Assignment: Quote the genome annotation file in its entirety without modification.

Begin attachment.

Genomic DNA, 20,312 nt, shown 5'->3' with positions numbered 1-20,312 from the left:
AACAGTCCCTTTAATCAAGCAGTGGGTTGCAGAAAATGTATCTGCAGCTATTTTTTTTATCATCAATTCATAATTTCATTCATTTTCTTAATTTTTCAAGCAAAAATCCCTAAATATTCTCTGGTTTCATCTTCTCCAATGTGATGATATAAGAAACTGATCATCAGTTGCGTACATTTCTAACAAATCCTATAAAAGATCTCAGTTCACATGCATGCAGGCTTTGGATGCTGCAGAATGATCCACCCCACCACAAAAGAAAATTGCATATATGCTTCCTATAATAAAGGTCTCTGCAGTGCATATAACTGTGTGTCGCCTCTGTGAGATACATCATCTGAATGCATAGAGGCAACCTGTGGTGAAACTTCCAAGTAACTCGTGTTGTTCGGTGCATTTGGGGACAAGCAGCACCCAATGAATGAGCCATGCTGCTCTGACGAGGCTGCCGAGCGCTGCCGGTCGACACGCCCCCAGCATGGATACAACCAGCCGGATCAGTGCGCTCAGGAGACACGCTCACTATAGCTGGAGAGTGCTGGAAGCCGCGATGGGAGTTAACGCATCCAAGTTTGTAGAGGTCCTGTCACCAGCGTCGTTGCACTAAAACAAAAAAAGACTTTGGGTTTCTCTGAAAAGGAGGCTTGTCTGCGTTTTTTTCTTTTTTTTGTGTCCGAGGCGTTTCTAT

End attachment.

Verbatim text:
Genomic DNA, 20,312 nt, shown 5'->3' with positions numbered 1-20,312 from the left:
AACAGTCCCTTTAATCAAGCAGTGGGTTGCAGAAAATGTATCTGCAGCTATTTTTTTTATCATCAATTCATAATTTCATTCATTTTCTTAATTTTTCAAGCAAAAATCCCTAAATATTCTCTGGTTTCATCTTCTCCAATGTGATGATATAAGAAACTGATCATCAGTTGCGTACATTTCTAACAAATCCTATAAAAGATCTCAGTTCACATGCATGCAGGCTTTGGATGCTGCAGAATGATCCACCCCACCACAAAAGAAAATTGCATATATGCTTCCTATAATAAAGGTCTCTGCAGTGCATATAACTGTGTGTCGCCTCTGTGAGATACATCATCTGAATGCATAGAGGCAACCTGTGGTGAAACTTCCAAGTAACTCGTGTTGTTCGGTGCATTTGGGGACAAGCAGCACCCAATGAATGAGCCATGCTGCTCTGACGAGGCTGCCGAGCGCTGCCGGTCGACACGCCCCCAGCATGGATACAACCAGCCGGATCAGTGCGCTCAGGAGACACGCTCACTATAGCTGGAGAGTGCTGGAAGCCGCGATGGGAGTTAACGCATCCAAGTTTGTAGAGGTCCTGTCACCAGCGTCGTTGCACTAAAACAAAAAAAGACTTTGGGTTTCTCTGAAAAGGAGGCTTGTCTGCGTTTTTTTCTTTTTTTTGTGTCCGAGGCGTTTCTAT